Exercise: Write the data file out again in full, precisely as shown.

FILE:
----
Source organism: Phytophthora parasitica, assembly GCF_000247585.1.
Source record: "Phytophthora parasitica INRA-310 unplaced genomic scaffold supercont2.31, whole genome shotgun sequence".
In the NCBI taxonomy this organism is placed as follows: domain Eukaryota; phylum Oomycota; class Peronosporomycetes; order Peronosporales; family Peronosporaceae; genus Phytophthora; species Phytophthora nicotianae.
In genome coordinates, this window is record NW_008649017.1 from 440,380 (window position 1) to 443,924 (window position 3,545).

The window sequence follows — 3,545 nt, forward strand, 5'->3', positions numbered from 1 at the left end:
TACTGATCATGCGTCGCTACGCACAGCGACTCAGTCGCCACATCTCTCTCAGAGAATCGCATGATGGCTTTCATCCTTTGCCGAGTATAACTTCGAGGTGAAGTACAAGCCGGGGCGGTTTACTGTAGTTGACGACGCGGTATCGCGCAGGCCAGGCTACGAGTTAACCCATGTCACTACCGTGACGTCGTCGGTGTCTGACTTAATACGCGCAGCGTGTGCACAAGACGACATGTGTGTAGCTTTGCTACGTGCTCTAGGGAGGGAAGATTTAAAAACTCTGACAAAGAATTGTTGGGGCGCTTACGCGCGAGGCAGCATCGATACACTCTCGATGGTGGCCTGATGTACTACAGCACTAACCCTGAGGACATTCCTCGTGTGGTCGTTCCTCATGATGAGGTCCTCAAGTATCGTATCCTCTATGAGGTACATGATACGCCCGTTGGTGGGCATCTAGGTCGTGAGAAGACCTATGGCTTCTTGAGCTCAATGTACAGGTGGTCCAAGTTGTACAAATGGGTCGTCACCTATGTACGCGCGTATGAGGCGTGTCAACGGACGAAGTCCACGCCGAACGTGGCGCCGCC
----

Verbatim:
Source organism: Phytophthora parasitica, assembly GCF_000247585.1.
Source record: "Phytophthora parasitica INRA-310 unplaced genomic scaffold supercont2.31, whole genome shotgun sequence".
In the NCBI taxonomy this organism is placed as follows: domain Eukaryota; phylum Oomycota; class Peronosporomycetes; order Peronosporales; family Peronosporaceae; genus Phytophthora; species Phytophthora nicotianae.
In genome coordinates, this window is record NW_008649017.1 from 440,380 (window position 1) to 443,924 (window position 3,545).

The window sequence follows — 3,545 nt, forward strand, 5'->3', positions numbered from 1 at the left end:
TACTGATCATGCGTCGCTACGCACAGCGACTCAGTCGCCACATCTCTCTCAGAGAATCGCATGATGGCTTTCATCCTTTGCCGAGTATAACTTCGAGGTGAAGTACAAGCCGGGGCGGTTTACTGTAGTTGACGACGCGGTATCGCGCAGGCCAGGCTACGAGTTAACCCATGTCACTACCGTGACGTCGTCGGTGTCTGACTTAATACGCGCAGCGTGTGCACAAGACGACATGTGTGTAGCTTTGCTACGTGCTCTAGGGAGGGAAGATTTAAAAACTCTGACAAAGAATTGTTGGGGCGCTTACGCGCGAGGCAGCATCGATACACTCTCGATGGTGGCCTGATGTACTACAGCACTAACCCTGAGGACATTCCTCGTGTGGTCGTTCCTCATGATGAGGTCCTCAAGTATCGTATCCTCTATGAGGTACATGATACGCCCGTTGGTGGGCATCTAGGTCGTGAGAAGACCTATGGCTTCTTGAGCTCAATGTACAGGTGGTCCAAGTTGTACAAATGGGTCGTCACCTATGTACGCGCGTATGAGGCGTGTCAACGGACGAAGTCCACGCCGAACGTGGCGCCGCC